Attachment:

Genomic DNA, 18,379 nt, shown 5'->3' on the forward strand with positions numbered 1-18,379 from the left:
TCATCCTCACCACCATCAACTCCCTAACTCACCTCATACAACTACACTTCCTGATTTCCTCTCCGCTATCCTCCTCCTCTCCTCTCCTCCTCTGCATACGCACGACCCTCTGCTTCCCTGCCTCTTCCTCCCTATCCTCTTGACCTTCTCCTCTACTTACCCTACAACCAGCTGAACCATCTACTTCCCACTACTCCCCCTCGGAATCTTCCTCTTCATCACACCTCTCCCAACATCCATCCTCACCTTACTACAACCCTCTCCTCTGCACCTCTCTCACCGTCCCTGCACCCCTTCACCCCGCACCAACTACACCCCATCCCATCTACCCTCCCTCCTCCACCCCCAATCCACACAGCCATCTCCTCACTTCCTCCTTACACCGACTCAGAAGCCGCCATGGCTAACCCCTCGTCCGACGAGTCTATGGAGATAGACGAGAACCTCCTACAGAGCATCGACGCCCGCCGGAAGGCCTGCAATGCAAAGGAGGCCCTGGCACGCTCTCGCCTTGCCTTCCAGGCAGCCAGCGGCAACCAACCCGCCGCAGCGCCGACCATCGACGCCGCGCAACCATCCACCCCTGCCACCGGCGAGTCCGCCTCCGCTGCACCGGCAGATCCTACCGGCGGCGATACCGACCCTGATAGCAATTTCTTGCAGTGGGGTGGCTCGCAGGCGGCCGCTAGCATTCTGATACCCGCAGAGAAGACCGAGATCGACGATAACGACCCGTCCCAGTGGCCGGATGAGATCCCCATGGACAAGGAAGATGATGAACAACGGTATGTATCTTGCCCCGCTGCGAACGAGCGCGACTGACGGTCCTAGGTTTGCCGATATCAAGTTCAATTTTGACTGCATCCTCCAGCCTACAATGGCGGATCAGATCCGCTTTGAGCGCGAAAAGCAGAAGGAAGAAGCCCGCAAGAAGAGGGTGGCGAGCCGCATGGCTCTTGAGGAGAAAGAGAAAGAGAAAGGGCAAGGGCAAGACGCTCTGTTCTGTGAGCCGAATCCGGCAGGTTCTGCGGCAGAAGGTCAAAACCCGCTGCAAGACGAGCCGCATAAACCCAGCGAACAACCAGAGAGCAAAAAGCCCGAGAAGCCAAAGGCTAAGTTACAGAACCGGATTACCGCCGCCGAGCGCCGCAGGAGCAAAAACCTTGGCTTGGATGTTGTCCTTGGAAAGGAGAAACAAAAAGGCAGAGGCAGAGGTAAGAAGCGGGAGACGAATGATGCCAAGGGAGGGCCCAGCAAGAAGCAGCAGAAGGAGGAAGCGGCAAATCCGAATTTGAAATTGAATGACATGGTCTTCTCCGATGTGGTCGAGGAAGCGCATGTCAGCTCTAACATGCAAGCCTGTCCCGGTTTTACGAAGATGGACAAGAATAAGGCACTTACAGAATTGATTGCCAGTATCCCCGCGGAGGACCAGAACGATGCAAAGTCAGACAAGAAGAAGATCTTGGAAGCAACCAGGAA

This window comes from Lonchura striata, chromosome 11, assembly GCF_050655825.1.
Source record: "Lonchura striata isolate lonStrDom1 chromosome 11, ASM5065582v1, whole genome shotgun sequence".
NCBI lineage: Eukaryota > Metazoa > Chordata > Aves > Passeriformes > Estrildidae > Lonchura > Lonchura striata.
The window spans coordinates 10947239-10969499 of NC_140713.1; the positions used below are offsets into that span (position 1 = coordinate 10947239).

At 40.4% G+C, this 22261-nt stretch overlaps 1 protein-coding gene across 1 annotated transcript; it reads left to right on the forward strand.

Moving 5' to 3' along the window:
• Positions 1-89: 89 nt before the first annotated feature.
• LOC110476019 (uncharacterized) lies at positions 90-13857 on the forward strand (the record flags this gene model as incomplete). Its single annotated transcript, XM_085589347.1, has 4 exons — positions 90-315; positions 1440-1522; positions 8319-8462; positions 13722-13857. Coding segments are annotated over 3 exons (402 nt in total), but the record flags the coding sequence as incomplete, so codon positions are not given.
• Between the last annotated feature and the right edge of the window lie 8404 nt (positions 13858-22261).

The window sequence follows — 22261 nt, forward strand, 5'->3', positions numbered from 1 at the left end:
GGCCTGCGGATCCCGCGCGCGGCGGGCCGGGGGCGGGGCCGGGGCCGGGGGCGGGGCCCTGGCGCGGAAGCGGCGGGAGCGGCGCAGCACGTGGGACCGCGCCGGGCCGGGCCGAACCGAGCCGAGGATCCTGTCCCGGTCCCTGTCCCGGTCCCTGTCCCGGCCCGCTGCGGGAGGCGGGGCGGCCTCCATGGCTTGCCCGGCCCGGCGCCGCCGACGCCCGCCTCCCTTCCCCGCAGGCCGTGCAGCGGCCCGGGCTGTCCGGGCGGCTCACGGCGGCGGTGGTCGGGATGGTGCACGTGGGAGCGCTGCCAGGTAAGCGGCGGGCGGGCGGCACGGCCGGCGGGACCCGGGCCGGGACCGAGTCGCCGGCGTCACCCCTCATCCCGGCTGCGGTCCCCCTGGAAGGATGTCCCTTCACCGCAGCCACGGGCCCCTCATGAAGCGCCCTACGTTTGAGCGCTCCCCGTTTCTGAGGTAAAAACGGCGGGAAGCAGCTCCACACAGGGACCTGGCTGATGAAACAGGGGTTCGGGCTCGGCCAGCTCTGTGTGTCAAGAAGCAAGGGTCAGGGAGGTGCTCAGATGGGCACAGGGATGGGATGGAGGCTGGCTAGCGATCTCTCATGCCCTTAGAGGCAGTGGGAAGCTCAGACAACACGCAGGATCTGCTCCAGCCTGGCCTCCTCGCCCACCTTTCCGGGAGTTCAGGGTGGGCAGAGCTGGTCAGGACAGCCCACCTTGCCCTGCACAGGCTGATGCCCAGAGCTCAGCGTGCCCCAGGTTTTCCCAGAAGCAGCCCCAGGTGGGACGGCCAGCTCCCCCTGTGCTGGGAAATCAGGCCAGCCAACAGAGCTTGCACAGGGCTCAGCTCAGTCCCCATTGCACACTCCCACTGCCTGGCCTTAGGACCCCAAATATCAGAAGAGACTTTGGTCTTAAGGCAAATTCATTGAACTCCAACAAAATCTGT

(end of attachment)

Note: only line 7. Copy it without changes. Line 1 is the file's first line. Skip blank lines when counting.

At 40.4% G+C, this 22261-nt stretch overlaps 1 protein-coding gene across 1 annotated transcript; it reads left to right on the forward strand.